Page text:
Fighting About Politics and Religion: Why Do We Do It?

Each month, we post a series of blogs around a common topic. This month, Lee Hinson-Hasty is curating a series identifying books that Presbyterian leaders are reading now that inform their ministry and work. Why are these texts relevant today? How might they bring us into God’s future? We invite you to join the conversation on Facebook and Twitter!

by Nanette Sawyer

“Even before I knew why she was criticizing me, I knew I disagreed with her…” This line got a laugh when I recently quoted it in a sermon. Perhaps people could identify with it; if I’m honest, I certainly can. No one likes to be criticized.

Author and moral psychologist Jonathan Haidt wrote these words in his book, The Righteous Mind: Why Good People Are Divided by Politics and Religion. He was describing the day his wife asked him to not put the dirty dishes on the counter where she prepares the baby food. His disagreement with her came before he even knew what she was going to say, because he wasn’t reacting with his rational mind, he was reacting with his instinctive need to self-protect. In a light tone he admits that he realized on that day that he was a chronic liar.

He’s not alone, of course; Haidt was using himself to explain the human tendency to want to defend our reputation or the reputation of our “group,” whatever that group may be in any given situation. It could be a sports team, a political party, a family, a religion — any group of which we are a part and which defines some aspect of our identity.

One of Haidt’s major points is that our sense of being right, our sense of moral righteousness, comes not from our rational mind, but from an instantaneous “intuition” or intuitive cognition. Our intuition is like an elephant that we ride — it’s large, powerful, and in control. Our strategic reasoning is like a small rider being carried around on the elephant trying to explain why the elephant is right (even when it’s not).

It’s easy to say that other people’s deeply held beliefs are irrational, but more difficult to admit that mine are irrational, too. Irrational doesn’t necessarily mean wrong, it just means that our moral judgment, our sense of what is right and wrong, happens instantaneously and unconsciously in a flash of intuitive cognition, influenced by prior experience and beliefs.

This changes how we might think about discussing religion and politics with people who differ from us. Giving people more and better “reasons” as to why our opinions are better than theirs will generally not lead to either party changing their perspective. To effectively engage with people who disagree with us means befriending the elephants, theirs and our own, and accruing new experiences so that our intuitions change.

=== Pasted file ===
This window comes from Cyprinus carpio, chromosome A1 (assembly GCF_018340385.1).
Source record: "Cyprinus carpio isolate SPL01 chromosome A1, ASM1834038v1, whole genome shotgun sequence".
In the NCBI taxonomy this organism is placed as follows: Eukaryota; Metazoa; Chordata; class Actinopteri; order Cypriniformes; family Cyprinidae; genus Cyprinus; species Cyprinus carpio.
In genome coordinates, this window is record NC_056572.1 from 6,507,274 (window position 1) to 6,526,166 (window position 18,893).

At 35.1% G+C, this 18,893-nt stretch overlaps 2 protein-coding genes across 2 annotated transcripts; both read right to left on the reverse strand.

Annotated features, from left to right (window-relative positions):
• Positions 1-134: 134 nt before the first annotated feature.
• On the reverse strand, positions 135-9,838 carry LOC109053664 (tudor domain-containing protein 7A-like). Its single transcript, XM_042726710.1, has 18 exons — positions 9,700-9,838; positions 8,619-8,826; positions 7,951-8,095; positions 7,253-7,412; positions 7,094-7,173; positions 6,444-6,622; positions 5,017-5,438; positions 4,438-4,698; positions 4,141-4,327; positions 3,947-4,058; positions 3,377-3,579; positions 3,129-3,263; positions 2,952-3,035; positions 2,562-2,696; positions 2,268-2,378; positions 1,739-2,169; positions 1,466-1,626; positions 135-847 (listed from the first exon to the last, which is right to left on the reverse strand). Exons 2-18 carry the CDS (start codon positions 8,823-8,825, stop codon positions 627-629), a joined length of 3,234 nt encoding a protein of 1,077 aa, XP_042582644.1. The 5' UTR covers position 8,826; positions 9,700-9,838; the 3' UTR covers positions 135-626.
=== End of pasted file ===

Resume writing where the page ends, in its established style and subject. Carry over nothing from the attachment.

In addition to recognizing that there are both elephants and riders in the room, Haidt outlines moral foundations theory and shows that self-identified liberal and conservative people make moral judgements based on different types of criteria. Six classic moral foundations are:

  1. Care / harm
  2. Fairness/ cheating
  3. Loyalty / betrayal
  4. Authority / subversion
  5. Sanctity / degradation
  6. Liberty /oppression

You can take a free test (start with the Moral Foundations Questionnaire) and see how you measure up at www.yourmorals.org.

Haidt’s book is smart and well-documented, but grounded in story telling that makes it easy to read and understand. I have found it incredibly helpful as I try to wend my way through complex relationships with people who disagree with me and with each other in profound ways. Jesus said, “how can you say to your neighbor, ‘Let me take the speck out of your eye,’ while the log is in your own eye?” (Matthew 7:4). Haidt’s book helps me take a look at the log in my eye.


Nanette Sawyer is a Presbyterian pastor who leads faith formation and small group ministries at Fourth Presbyterian Church in downtown Chicago. Nanette was the founding pastor of Grace Commons, a small emergent church formed in an art gallery on the west side of Chicago. The author of Hospitality the Sacred Art (Skylight Paths, 2008), she feels called to guide people in spiritual practices that prepare us to be deeply rooted in God’s love and brave in extending that love to others.